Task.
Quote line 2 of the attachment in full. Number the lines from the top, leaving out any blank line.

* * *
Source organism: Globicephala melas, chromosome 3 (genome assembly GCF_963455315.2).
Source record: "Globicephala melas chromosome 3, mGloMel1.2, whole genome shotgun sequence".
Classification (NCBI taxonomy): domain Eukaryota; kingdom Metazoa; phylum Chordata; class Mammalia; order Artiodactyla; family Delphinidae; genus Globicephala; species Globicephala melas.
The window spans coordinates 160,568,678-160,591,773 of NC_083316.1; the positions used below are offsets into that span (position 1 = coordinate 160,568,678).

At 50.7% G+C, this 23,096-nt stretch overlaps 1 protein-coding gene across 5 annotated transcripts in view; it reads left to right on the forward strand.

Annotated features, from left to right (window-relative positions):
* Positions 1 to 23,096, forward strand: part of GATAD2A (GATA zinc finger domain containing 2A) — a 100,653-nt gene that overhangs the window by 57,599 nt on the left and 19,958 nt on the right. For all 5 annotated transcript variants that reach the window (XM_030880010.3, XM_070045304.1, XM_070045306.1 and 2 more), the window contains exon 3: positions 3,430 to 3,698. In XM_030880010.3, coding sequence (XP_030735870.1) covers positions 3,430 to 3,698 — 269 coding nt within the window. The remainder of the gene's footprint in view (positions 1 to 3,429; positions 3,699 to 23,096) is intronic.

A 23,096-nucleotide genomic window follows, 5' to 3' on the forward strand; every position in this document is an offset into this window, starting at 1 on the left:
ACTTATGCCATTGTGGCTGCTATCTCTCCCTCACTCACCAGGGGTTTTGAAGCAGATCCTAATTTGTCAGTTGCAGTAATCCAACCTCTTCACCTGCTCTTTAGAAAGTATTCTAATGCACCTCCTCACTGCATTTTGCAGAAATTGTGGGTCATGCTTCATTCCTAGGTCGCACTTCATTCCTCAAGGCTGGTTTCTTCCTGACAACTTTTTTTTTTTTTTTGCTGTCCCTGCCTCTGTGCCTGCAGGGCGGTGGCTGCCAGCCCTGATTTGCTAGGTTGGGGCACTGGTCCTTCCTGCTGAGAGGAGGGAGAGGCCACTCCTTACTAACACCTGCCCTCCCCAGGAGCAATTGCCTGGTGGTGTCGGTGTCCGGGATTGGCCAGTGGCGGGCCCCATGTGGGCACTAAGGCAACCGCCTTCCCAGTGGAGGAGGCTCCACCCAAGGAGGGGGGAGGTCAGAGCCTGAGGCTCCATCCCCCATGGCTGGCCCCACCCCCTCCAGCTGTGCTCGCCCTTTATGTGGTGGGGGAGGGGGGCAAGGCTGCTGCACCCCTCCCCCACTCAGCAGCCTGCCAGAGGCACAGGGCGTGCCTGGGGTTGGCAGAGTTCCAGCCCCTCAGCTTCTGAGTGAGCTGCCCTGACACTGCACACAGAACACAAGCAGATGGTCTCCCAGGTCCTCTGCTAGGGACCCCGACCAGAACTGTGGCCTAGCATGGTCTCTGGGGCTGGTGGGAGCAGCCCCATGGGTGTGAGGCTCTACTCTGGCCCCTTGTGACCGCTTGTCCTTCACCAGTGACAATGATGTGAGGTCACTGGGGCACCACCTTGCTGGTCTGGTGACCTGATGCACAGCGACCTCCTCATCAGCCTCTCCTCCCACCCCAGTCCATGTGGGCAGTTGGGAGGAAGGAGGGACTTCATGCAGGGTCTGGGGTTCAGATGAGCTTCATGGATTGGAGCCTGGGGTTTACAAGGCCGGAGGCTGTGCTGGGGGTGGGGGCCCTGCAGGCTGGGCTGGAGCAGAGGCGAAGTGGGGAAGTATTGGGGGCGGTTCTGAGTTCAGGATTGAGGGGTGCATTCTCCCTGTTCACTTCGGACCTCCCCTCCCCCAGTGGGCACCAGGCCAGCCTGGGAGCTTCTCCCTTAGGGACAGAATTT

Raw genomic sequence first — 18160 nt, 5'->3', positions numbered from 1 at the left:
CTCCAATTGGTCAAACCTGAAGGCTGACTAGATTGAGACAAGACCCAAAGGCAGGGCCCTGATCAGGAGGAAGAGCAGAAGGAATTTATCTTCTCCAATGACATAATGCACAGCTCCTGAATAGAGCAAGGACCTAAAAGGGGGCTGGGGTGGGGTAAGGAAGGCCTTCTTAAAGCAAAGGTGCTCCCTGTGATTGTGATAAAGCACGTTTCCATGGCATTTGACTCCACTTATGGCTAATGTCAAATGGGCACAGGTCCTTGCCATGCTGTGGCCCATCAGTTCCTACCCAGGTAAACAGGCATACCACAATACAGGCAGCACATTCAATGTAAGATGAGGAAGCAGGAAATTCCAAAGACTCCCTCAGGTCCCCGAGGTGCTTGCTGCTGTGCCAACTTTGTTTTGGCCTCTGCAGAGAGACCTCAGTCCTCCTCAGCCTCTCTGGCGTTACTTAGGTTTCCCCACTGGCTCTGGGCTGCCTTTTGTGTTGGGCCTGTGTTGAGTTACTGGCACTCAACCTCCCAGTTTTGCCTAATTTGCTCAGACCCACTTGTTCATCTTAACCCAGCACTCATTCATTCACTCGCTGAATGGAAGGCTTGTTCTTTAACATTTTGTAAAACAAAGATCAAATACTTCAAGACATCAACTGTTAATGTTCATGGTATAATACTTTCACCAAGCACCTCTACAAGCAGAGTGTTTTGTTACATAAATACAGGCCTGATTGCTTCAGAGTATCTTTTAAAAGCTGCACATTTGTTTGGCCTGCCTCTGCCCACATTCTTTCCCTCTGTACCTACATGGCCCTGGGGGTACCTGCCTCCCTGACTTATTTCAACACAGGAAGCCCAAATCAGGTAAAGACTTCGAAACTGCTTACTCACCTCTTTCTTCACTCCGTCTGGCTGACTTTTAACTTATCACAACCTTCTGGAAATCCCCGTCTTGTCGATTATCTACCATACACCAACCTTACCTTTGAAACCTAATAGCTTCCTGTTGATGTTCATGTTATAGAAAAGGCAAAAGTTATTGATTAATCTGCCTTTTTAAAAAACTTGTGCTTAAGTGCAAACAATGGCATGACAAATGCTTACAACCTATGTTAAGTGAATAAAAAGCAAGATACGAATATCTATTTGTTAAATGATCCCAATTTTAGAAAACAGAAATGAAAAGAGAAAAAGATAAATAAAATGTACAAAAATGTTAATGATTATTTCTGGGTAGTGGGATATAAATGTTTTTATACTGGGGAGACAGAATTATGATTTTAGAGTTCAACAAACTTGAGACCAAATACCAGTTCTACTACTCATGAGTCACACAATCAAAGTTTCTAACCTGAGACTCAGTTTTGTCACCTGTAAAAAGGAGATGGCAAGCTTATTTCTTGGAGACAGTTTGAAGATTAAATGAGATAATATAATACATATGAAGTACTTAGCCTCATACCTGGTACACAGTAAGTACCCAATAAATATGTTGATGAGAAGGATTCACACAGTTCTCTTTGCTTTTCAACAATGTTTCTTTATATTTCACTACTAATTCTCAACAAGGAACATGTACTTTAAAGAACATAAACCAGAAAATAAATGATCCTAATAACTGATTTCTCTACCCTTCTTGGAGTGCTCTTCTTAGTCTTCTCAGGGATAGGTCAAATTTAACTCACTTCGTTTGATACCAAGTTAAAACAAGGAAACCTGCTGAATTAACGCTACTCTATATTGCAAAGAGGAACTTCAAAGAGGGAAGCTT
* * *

Source record: "Globicephala melas chromosome 3, mGloMel1.2, whole genome shotgun sequence".